The jobs outlook is improving, according to the latest quarterly outlook survey from the National Association of Business Economics. After predicting in November that 2012 would see an average 8.9 percent jobless rate, economists in the latest survey now foresee an 8.3 percent jobless rate for the year. The picture is even better for 2013, at 7.8 percent.
Even casual observers might point out that the 2012 jobs numbers could look an awful lot like 2011. Last year also started off with strong growth, including three straight monthly gains of well over 200,000 jobs, followed by a nosedive in job growth over the summer. Yet economists have plenty of reason to be more optimistic this time around.
"The moving average [of payroll growth] has been increasing. We have been gaining a higher number of jobs over a long period of time," says Gregory Daco, a principal U.S. economist at IHS Global Insight. Viewed over a longer time horizon, the U.S. economy appears to have more steady momentum now than in late 2010 and early 2011, when the nation was shaking off of a summer in which jobs were being shed.
In addition, other fundamentals look much better this time around. Housing starts have improved over early 2011. January's annualized 699,000 housing starts was an improvement of nearly 10 percent over January 2011, and was also higher than the rate in 11 out of 12 months of 2011.
Economic growth has also accelerated. In the first quarter of last year, the economy was barely moving, at an 0.4 percent annual growth rate, but it sped up to 2.8 percent in the fourth quarter. NABE economists predict 2012 GDP growth to be a modest 2.4 percent. That's far better than the 1.7 percent growth that the nation saw for all of 2011.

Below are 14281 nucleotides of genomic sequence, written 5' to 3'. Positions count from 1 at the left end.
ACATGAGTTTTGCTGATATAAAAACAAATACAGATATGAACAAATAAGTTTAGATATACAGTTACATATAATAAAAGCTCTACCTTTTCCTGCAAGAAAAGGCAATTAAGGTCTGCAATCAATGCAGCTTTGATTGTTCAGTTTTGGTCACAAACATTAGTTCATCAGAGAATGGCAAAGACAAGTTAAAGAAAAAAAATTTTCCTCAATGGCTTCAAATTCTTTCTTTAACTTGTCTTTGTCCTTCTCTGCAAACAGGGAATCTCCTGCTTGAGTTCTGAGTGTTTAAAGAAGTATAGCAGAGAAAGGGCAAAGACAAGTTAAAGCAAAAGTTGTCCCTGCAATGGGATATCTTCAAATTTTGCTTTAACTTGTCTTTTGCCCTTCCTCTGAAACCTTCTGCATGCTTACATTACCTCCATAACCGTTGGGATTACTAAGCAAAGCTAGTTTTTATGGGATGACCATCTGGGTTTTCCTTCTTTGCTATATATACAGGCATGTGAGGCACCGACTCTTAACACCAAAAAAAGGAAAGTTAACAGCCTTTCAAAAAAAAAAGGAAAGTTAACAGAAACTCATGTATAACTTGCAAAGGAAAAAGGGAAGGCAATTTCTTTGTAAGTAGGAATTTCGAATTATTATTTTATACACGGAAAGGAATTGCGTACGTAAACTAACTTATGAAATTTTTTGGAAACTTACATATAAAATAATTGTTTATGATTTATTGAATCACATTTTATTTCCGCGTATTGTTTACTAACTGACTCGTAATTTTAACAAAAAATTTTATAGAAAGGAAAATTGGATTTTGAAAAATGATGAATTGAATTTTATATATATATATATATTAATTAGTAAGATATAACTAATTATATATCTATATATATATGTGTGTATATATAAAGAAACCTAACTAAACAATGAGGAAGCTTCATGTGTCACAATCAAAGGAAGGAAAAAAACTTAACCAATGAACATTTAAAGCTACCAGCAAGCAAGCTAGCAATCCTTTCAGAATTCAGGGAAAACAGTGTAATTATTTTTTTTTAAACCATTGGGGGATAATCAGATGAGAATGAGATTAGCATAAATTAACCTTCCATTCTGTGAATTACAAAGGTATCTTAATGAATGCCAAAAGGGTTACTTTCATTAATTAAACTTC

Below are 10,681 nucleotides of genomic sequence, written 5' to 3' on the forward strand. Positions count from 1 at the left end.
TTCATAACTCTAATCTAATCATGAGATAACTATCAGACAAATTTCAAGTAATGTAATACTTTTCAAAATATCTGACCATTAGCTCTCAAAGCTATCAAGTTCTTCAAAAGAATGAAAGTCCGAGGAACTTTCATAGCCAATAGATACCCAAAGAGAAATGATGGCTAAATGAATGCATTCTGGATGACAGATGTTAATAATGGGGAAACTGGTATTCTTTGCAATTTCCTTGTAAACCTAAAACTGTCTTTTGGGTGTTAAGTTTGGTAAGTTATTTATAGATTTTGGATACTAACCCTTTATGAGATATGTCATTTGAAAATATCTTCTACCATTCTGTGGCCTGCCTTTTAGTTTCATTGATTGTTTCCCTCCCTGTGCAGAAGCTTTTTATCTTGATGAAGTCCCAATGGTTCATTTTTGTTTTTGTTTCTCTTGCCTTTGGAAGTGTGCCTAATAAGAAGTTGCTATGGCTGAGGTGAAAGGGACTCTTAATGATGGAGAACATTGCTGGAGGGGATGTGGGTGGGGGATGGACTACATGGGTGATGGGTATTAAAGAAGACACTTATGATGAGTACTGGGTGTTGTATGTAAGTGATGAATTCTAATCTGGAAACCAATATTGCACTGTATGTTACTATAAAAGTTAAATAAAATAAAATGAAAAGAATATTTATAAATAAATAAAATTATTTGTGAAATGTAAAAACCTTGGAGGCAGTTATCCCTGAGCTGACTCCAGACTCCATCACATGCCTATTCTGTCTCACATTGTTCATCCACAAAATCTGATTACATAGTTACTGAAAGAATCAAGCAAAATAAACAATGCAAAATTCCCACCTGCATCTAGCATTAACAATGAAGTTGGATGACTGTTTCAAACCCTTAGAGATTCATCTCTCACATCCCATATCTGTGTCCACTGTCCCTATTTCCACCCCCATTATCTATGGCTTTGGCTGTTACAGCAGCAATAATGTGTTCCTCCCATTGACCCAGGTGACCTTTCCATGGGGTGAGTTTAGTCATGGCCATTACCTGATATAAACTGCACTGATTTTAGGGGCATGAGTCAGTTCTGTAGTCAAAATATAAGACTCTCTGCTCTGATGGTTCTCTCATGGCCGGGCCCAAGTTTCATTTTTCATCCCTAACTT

Still, there is always a sense of economic uncertainty, whether recession or boomtime. In 2011, unforeseen events like the Arab Spring, Japan's massive earthquake, and the U.S. debt ceiling debacle all contributed to economic turmoil, says Daco. This year has its own looming threats—tensions with Iran that threaten the closing of the Strait of Hormuz, a key oil-shipping route, as well as tightening fiscal policy and the European debt crisis are all potential barriers to growth. But as the economy strengthens, those problems could be less and less likely to derail any recovery.
"There are still risks on the horizon, but the situation as it stands is not the same as it was over the course of 2011," says Daco.
One other key forecast remains subdued—that from the Federal Reserve Board. The central bank famously announced in January that economic conditions could warrant "exceptionally low" interest rates for two-and-a-half more years. Low interest rates are intended to stimulate the economy by encouraging borrowing. The interest rate has already been sitting near zero for over three years.
However, climbing gas prices could push inflation upward, both potentially improving the case for raising interest rates and hitting consumers in their pocketbooks...which might push economists toward gloomier outlooks once again.